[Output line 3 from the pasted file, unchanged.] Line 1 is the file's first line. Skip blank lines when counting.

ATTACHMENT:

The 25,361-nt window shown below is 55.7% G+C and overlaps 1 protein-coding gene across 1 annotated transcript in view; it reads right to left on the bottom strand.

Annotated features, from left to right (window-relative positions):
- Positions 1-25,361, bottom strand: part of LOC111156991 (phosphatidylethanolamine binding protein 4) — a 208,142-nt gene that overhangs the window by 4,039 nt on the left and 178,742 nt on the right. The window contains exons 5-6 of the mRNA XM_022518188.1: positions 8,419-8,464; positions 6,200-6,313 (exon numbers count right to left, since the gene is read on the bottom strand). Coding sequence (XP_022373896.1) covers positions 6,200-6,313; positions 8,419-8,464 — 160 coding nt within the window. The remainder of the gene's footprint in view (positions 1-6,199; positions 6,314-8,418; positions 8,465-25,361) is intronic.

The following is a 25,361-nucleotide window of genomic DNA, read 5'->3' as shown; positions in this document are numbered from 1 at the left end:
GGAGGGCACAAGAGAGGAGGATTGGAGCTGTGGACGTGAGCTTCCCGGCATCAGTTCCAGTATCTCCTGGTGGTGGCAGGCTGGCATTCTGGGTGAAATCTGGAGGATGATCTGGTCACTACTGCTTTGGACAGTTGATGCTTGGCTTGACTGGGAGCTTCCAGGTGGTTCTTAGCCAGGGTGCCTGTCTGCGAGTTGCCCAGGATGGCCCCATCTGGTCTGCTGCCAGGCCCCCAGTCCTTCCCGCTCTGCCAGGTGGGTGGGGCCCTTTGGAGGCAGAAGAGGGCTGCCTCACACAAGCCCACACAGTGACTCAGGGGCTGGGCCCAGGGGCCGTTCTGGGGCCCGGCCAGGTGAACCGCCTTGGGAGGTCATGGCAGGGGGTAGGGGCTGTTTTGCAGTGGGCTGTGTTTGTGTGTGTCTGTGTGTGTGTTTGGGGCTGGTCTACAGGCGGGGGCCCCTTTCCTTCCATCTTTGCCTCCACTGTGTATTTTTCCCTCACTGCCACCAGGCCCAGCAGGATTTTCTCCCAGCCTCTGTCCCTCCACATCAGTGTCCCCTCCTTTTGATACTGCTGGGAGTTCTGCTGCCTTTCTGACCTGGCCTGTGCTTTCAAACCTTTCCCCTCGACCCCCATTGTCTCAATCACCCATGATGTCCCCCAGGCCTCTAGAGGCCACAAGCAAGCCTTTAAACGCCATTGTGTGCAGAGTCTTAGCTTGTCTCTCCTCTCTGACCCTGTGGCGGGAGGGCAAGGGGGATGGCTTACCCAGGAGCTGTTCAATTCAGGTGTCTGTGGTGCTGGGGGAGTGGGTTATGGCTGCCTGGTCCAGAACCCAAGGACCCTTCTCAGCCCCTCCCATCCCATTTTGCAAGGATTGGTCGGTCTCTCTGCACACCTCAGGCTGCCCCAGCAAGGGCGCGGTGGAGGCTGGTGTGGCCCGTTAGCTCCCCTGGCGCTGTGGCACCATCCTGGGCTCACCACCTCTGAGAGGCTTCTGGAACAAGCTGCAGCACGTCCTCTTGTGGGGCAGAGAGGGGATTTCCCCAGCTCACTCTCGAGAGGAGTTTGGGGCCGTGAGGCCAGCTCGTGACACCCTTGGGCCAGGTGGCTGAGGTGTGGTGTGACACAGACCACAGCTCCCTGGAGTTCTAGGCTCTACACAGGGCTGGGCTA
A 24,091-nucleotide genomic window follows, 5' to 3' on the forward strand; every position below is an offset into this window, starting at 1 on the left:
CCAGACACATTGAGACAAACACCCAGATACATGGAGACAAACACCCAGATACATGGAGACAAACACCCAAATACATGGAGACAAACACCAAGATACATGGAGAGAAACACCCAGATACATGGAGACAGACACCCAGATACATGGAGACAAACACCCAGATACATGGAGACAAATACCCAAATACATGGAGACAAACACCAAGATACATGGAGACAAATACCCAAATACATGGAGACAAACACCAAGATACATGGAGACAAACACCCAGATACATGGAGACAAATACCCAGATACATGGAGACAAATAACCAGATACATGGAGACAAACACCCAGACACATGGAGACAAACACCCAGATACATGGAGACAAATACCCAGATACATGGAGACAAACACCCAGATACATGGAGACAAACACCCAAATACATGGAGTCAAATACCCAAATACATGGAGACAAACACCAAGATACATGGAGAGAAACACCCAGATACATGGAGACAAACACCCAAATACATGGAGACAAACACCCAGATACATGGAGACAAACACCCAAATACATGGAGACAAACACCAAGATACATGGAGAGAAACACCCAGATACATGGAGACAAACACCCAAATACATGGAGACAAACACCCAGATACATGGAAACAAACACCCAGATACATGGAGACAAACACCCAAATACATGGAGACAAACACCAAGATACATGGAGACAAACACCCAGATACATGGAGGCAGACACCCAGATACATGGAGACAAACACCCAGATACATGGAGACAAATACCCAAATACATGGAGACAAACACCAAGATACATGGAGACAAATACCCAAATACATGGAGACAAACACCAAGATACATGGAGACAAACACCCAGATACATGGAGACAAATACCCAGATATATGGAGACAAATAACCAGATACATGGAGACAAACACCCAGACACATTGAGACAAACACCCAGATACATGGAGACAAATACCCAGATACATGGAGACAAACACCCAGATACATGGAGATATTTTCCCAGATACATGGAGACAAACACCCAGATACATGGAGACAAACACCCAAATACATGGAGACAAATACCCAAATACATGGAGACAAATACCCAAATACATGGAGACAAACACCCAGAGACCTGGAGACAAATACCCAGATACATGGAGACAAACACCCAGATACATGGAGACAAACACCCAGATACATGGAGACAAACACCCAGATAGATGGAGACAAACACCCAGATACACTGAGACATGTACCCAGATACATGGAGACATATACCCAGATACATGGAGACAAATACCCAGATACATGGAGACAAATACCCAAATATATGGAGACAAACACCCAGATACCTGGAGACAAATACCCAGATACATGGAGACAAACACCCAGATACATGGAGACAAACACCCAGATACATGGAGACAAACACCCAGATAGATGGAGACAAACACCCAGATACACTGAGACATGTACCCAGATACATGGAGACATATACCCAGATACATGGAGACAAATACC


- Positions 1-25,361, bottom strand: part of LOC111156991 (phosphatidylethanolamine binding protein 4) — a 208,142-nt gene that overhangs the window by 4,039 nt on the left and 178,742 nt on the right. The window contains exons 5-6 of the mRNA XM_022518188.1: positions 8,419-8,464; positions 6,200-6,313 (exon numbers count right to left, since the gene is read on the bottom strand). Coding sequence (XP_022373896.1) covers positions 6,200-6,313; positions 8,419-8,464 — 160 coding nt within the window. The remainder of the gene's footprint in view (positions 1-6,199; positions 6,314-8,418; positions 8,465-25,361) is intronic.